Mr PURCELL (Western Victoria) (12:35:40) — My question is to Minister Mikakos representing the Minister for Health. Nurse-to-patient ratios were set up 18 years ago, in the year 2000, with some changes in the safe patient care bill in 2015. However, last week I had a delegation of nurses in my office asking why the country ratios are still much less favourable than those in the city. Therefore my question is: Minister, why are nurse-to-patient ratios still less favourable in country hospitals than those in city hospitals?
Ms MIKAKOS (Minister for Families and Children) (12:36:15) — I thank Mr Purcell for his question. I know he has a very deep interest in supporting his community, particularly those in Warrnambool who have an interest in what is happening in relation to the Warrnambool Base Hospital, and in seeking to ensure that they have access to good health services, and that is absolutely what our government is committed to doing.
I was very proud to be a member of this government when we enshrined nurse-to-patient ratios into legislation in 2015. We had very significant legislation that was brought into this house. Effectively what the safe patient care legislation that we put into law enshrined was that the ratios that existed at that time under the enterprise bargaining agreement were replicated in law. It was essentially designed to ensure that there was no significant additional burden put onto our regional hospitals in particular in a short period of time.
The issue of the category that each hospital sits under is obviously part of a more complex and larger issue that relates to services and population size and a range of other considerations. Our government has committed to improving ratios over time. In fact we established a task force to provide some advice to the government about these matters, and we will continue to work on those possible improvements over time.
The matters that Mr Purcell has raised of course will be considered as part of that future work. I thank him for his interest, but I particularly want to congratulate the Minister for Health, Jill Hennessy, for enshrining this really important ratio into law, because while of course the community has nothing to fear under a Labor government, which always puts record investment into health services, as our government has, what we have seen when the coalition has been in office is the six Cs put into practice, and they are: cuts, cuts, cuts, cuts, cuts and cuts. In fact Mr Davis was the responsible minister who would not give nurses a pay increase. He took a pay dispute to the last election. We had members of the Liberal Party giving nurses the bird. We had all sorts of disrespect for our important nurse workforce. I was very pleased that we effectively Tory-proofed nurse-to-patient ratios in this state in that legislation to ensure that future Liberal health ministers cannot engage in the wrecking exercise that we saw under Mr David Davis.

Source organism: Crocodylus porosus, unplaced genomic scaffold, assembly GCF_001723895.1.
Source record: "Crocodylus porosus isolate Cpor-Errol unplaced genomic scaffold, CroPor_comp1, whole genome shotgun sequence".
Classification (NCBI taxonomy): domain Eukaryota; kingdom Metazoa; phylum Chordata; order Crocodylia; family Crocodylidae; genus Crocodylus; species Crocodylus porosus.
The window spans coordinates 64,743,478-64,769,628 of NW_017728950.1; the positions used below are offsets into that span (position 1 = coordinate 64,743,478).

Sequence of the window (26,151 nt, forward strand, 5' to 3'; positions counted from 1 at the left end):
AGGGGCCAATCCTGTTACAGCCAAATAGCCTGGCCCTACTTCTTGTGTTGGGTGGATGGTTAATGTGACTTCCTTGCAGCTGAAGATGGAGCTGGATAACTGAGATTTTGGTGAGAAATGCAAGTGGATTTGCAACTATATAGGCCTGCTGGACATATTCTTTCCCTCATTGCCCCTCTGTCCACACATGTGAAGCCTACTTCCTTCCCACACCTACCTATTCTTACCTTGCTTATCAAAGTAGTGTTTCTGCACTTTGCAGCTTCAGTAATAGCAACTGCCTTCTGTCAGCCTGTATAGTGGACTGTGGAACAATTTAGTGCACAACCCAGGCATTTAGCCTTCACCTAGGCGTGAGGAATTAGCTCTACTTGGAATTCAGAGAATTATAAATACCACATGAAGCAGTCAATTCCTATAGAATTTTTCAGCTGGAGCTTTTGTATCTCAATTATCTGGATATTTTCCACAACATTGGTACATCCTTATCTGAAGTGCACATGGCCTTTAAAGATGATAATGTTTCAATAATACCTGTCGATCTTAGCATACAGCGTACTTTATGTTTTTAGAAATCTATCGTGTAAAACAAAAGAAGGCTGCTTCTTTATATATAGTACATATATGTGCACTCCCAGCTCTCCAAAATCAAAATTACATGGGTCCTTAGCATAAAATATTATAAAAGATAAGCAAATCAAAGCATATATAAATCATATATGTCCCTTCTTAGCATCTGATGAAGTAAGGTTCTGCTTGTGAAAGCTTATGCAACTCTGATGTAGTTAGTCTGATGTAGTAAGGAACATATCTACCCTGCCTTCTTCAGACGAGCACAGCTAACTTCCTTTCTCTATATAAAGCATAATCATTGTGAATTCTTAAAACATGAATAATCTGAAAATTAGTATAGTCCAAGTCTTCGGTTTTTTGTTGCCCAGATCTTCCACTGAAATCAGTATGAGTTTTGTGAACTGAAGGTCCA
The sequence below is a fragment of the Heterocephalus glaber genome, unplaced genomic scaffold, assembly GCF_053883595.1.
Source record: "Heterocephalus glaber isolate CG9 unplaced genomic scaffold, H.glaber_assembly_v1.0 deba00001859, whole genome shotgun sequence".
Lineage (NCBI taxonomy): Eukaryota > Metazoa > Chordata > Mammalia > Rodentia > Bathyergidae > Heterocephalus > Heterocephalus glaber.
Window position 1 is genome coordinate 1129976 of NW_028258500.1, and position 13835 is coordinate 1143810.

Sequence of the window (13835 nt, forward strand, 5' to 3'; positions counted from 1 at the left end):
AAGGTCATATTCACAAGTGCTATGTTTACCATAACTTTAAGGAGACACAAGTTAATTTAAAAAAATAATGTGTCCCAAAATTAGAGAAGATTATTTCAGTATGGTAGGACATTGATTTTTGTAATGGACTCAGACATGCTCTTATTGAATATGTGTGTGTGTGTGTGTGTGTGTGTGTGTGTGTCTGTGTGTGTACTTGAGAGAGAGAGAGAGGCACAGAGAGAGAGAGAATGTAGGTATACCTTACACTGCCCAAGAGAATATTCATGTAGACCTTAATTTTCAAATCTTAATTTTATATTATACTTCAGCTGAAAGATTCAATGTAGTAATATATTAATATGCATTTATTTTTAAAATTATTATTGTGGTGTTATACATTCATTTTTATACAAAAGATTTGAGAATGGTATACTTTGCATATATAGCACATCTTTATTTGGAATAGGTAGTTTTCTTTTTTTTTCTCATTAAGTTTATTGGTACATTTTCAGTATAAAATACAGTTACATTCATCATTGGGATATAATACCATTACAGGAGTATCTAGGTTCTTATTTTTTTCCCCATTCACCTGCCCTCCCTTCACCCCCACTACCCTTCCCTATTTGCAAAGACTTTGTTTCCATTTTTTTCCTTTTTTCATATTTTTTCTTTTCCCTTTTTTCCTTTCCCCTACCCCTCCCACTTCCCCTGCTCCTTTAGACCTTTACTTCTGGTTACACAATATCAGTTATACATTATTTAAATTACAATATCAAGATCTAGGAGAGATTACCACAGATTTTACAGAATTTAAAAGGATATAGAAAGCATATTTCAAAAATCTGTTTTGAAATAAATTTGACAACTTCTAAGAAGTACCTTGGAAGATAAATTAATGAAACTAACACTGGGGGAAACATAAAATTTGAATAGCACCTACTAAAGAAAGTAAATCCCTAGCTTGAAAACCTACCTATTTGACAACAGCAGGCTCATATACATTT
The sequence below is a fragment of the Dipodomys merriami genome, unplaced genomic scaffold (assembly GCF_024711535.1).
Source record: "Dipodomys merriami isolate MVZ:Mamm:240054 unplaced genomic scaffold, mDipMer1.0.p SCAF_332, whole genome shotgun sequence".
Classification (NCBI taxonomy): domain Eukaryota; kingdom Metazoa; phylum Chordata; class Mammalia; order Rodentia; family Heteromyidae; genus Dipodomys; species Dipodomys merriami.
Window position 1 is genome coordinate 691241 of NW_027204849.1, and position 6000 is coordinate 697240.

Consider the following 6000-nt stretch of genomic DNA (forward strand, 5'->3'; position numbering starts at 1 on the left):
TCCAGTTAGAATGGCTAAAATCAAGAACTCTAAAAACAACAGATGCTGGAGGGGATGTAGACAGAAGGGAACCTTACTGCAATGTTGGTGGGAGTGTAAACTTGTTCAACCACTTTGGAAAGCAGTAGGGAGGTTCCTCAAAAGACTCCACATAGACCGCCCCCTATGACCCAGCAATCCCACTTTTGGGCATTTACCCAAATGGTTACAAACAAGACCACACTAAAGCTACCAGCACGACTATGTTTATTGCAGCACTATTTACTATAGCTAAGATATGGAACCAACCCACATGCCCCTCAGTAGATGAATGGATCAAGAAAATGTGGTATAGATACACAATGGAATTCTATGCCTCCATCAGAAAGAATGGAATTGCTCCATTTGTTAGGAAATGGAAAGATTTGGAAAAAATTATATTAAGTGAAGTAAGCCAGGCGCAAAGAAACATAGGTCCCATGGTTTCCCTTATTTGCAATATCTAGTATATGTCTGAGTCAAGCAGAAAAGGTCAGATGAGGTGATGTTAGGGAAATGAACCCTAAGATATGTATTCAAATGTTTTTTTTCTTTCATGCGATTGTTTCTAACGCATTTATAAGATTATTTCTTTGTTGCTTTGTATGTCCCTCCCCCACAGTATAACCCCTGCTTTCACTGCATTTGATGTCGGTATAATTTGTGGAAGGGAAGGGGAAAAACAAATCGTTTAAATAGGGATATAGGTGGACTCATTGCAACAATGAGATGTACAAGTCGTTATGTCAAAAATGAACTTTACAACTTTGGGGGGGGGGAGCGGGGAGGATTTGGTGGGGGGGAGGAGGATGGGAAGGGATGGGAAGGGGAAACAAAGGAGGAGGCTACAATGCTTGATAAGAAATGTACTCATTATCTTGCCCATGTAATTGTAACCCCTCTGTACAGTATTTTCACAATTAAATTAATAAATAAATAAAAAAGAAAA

I thank the member for bringing this question to the house and for his continued interest in advocating for the people of Warrnambool and the people of his electorate. We will continue to work with Mr Purcell to make sure that his constituents get access to good quality health services. That is what people in Mr Purcell's electorate can expect under an Andrews Labor government.
Mr PURCELL (Western Victoria) (12:40:11) — I thank the minister for the response. The nurses certainly support the nurse-to-patient ratio and also the amendments that were made to legislate that. But one of the nurses I met with said to me, 'A patient with a fractured hip is the same regardless of region. The thought was that after the 2000 agreement we, the country hospitals, would pick up along the way, but we haven't'. My supplementary question is: does the government ever intend to make the nurse-to-patient ratio the same per treatment regardless of being a country or city hospital?
Ms MIKAKOS (Minister for Families and Children) (12:40:51) — I thank Mr Purcell for his supplementary question on this matter. What I can say to him is that we absolutely respect the work that our dedicated nurses do in this state. Many of us I am sure have been patients ourselves, or have had family members or loved ones who have been patients, and to see the level of care that nurses give —
An honourable member — The professionalism.
Ms MIKAKOS — The professionalism is extraordinary, and I take this opportunity to express my gratitude to them.
In relation to the specifics of the matter that the member has raised, I will seek a written response for the member and provide further advice to him, but what I can say to him is, as I expressed in response to his substantive question, we are always engaged in continuously looking at how we can make improvements. That is backed up by the record investment we have already put in place as a government. That stands in contrast to what we have seen from those opposite.